2002 AIME I Problems/Problem 15


Polyhedron $ABCDEFG$ has six faces. Face $ABCD$ is a square with $AB = 12;$ face $ABFG$ is a trapezoid with $\overline{AB}$ parallel to $\overline{GF},$ $BF = AG = 8,$ and $GF = 6;$ and face $CDE$ has $CE = DE = 14.$ The other three faces are $ADEG, BCEF,$ and $EFG.$ The distance from $E$ to face $ABCD$ is 12. Given that $EG^2 = p - q\sqrt {r},$ where $p, q,$ and $r$ are positive integers and $r$ is not divisible by the square of any prime, find $p + q + r.$

Solution 1

[asy] size(200); import three; import graph; defaultpen(linewidth(0.7)+fontsize(8)); currentprojection=orthographic(-30,50,40); triple A=(-6,-6,0), B = (-6,6,0), C = (6,6,0), D = (6,-6,0), E = (2,0,12), H=(-6+2*sqrt(19),0,12), H1=(-6-2*sqrt(19),0,12), F, G, E1 = (6,0,12); F = 1/2*H+1/2*B; G = 1/2*H+1/2*A; draw((A--B--C--D--A)^^(D--E--C)^^(A--G--F--B)^^(G--E--F));draw((G--H--F)^^(H--E1),gray(0.6)); dot(H1^^H,linewidth(2)); label("$A$",A,( 0,-1, 0)); label("$B$",B,( 0, 1, 0)); label("$C$",C,( 0, 1, 0)); label("$D$",D,( 0,-1, 0)); label("$E$",E,(-1,-1, 1)); label("$F$",F,( 0, 1, 0)); label("$G$",G,(-1,-1, 1)); label("$H$",H,( 1,-1, 1)); label("$H'$",H1,(-1,-1, 1)); [/asy]

Let's put the polyhedron onto a coordinate plane. For simplicity, let the origin be the center of the square: $A(-6,6,0)$, $B(-6,-6,0)$, $C(6,-6,0)$ and $D(6,6,0)$. Since $ABFG$ is an isosceles trapezoid and $CDE$ is an isosceles triangle, we have symmetry about the $xz$-plane.

Therefore, the $y$-component of $E$ is 0. We are given that the $z$ component is 12, and it lies over the square, so we must have $E(2,0,12)$ so $CE=\sqrt{4^2+6^2+12^2}=\sqrt{196}=14$ (the other solution, $E(10,0,12)$ does not lie over the square). Now let $F(a,-3,b)$ and $G(a,3,b)$, so $FG=6$ is parallel to $\overline{AB}$. We must have $BF=8$, so $(a+6)^2+b^2=8^2-3^2=55$.

The last piece of information we have is that $ADEG$ (and its reflection, $BCEF$) are faces of the polyhedron, so they must all lie in the same plane. Since we have $A$, $D$, and $E$, we can derive this plane.* Let $H$ be the extension of the intersection of the lines containing $\overline{AG}, \overline{BF}$. It follows that the projection of $\triangle AHB$ onto the plane $x = 6$ must coincide with the $\triangle CDE'$, where $E'$ is the projection of $E$ onto the plane $x = 6$. $\triangle GHF \sim \triangle AHB$ by a ratio of $1/2$, so the distance from $H$ to the plane $x = -6$ is \[\sqrt{\left(\sqrt{(2 \times 8)^2 - 6^2}\right)^2 - 12^2} = 2\sqrt{19};\] and by the similarity, the distance from $G$ to the plane $x = -6$ is $\sqrt{19}$. The altitude from $G$ to $ABCD$ has height $12/2 = 6$. By similarity, the x-coordinate of $G$ is $-6/2 = -3$. Then $G = (-6 \pm \sqrt{19}, -3, 6)$.

Now that we have located $G$, we can calculate $EG^2$: \[EG^2=(8\pm\sqrt{19})^2+3^2+6^2=64\pm16\sqrt{19}+19+9+36=128\pm16\sqrt{19}.\] Taking the negative root because the answer form asks for it, we get $128-16\sqrt{19}$, and $128+16+19=\fbox{163}$.

  • One may also do this by vectors; $\overrightarrow{AD}\times\overrightarrow{DE}=(12,0,0)\times(-4,-6,12)=(0,-144,-72)=-72(0,2,1)$, so the plane is $2y+z=2\cdot6=12$. Since $G$ lies on this plane, we must have $2\cdot3+b=12$, so $b=6$. Therefore, $a=-6\pm\sqrt{55-6^2}=-6\pm\sqrt{19}$. So $G(-6\pm\sqrt{19},-3,6)$.

Solution 2

We let $A$ be the origin, or $(0,0,0)$, $B = (0,0,12)$, and $D = (12,0,0)$. Draw the perpendiculars from F and G to AB, and let their intersections be X and Y, respectively. By symmetry, $FX = GY = \frac{12-6}2 = 3$, so $G = (a,b,3)$, where a and b are variables.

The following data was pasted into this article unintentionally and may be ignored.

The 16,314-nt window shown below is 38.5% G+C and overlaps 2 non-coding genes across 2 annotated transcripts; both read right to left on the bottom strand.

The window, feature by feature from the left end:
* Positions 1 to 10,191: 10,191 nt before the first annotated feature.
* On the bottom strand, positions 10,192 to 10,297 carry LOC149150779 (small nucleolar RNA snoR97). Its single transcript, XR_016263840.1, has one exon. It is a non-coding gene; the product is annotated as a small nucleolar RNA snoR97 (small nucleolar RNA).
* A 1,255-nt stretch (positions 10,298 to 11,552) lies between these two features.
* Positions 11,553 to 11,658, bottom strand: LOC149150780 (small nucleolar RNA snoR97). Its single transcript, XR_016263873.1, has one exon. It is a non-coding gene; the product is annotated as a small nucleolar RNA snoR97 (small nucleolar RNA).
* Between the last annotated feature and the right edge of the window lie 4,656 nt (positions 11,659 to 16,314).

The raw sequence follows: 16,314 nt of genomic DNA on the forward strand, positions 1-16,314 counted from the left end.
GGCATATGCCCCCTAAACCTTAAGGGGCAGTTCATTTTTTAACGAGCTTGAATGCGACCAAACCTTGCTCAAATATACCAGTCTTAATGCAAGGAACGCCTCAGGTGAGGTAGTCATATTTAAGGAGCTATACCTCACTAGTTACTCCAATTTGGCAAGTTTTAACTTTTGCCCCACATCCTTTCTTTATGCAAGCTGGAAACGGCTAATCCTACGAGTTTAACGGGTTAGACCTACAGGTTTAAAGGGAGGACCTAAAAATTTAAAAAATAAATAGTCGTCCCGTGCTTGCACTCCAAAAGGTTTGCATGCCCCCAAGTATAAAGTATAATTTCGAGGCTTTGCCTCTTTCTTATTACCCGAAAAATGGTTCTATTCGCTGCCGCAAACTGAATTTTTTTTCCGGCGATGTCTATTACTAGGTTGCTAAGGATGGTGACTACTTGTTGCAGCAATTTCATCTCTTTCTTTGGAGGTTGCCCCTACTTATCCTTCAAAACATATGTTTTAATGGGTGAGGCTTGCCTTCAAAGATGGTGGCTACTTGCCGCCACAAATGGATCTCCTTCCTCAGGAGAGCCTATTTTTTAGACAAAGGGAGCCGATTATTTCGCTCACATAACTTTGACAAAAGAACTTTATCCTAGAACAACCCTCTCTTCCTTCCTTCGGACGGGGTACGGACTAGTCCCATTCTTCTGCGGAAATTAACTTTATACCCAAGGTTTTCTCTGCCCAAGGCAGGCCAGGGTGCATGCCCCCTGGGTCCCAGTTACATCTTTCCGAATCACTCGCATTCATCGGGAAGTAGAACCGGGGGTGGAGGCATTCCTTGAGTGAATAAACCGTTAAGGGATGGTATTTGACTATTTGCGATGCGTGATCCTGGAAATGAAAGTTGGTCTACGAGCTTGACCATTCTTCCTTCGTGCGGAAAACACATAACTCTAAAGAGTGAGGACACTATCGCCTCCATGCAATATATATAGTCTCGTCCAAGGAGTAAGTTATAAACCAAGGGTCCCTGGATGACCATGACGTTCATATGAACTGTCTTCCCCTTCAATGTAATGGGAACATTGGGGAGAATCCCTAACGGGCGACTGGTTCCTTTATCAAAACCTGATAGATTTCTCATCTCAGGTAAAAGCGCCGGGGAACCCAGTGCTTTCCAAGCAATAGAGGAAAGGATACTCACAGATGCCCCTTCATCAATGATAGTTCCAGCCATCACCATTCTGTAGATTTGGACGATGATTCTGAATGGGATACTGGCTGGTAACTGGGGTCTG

We can now calculate the coordinates of E. Drawing the perpendicular from E to CD and letting the intersection be Z, we have $CZ = DZ = 6$ and $EZ = 4\sqrt{10}$. Therefore, the x coordinate of $E$ is $12-\sqrt{(4\sqrt{10})^2-12^2}=12-\sqrt{16}=12-4=8$, so $E = (8,12,6)$.

We also know that $A,D,E,$ and $G$ are coplanar, so they all lie on the plane $z = Ax+By+C$. Since $(0,0,0)$ is on it, then $C = 0$. Also, since $(12,0,0)$ is contained, then $A = 0$. Finally, since $(8,12,6)$ is on the plane, then $B = \frac 12$. Therefore, $b = 6$. Since $GA = 8$, then $a^2+6^2+3^2=8^2$, or $a = \pm \sqrt{19}$. Therefore, the two permissible values of $EG^2$ are $(8 \pm \sqrt{19})^2+6^2+3^2 = 128 \pm 16\sqrt{19}$. The only one that satisfies the conditions of the problem is $128 - 16\sqrt{19}$, from which the answer is $128+16+19=\boxed{163}$.

Solution 3 (minimal coordinates, Apollonius)

Denote the foot of the altitude from $E$ to $ABCD$ be $X$. Let the projection of $X$ onto $AD$ be $Y$. We seek $YD=a$. Let $E=(0, 0, 0)$. Then we get $X=(0, 0, -12)$. Because the diagram is symmetrical, $Y=(a, -6, -12)$. So, $a^2+6^2+12^2=14^2 \rightarrow a=4$. We find $EA=2\sqrt{61}$.

Extend $EG$ and $FE$ to meet the plane $z=0$. Since $EGAD$ is a quadrilateral and all on a plane, then the extension of $EG$ and $FE$ will meet the lines $AD$ and $BC$, respectively. Call these intersections $A'$ and $B'$. Let $EA'=a, AA'=b$.

Using the Law of Cosines on $\triangle EAD$ gives $\cos(\angle EAD)=\frac{4}{\sqrt{61}}$. Using Law of Cosines on $\triangle EA'D$ gives the equation $a^2=b^2+244+16b$. Now, using Apollonius' Theorem on the same triangle gives $a^2=2b^2+232$. Equating the two gives $b^2-16b-12=0$. Solving gives us $b=8-2\sqrt{19}, b^2=140-32\sqrt{19}$.

Finally, plugging into either expression for $a$ gives $a^2=512-64\sqrt{19}$. Since $FG=\frac{1}{2}A'B'$ and is parallel to $A'B'$, by the midpoint theorem, \[EG=\frac{1}{2} A'B' \rightarrow EG^2=\frac{1}{4}A'B'^2 \rightarrow = 128-16\sqrt{19}\].

Then $128+16+19=163$.


See also

2002 AIME I (ProblemsAnswer KeyResources)
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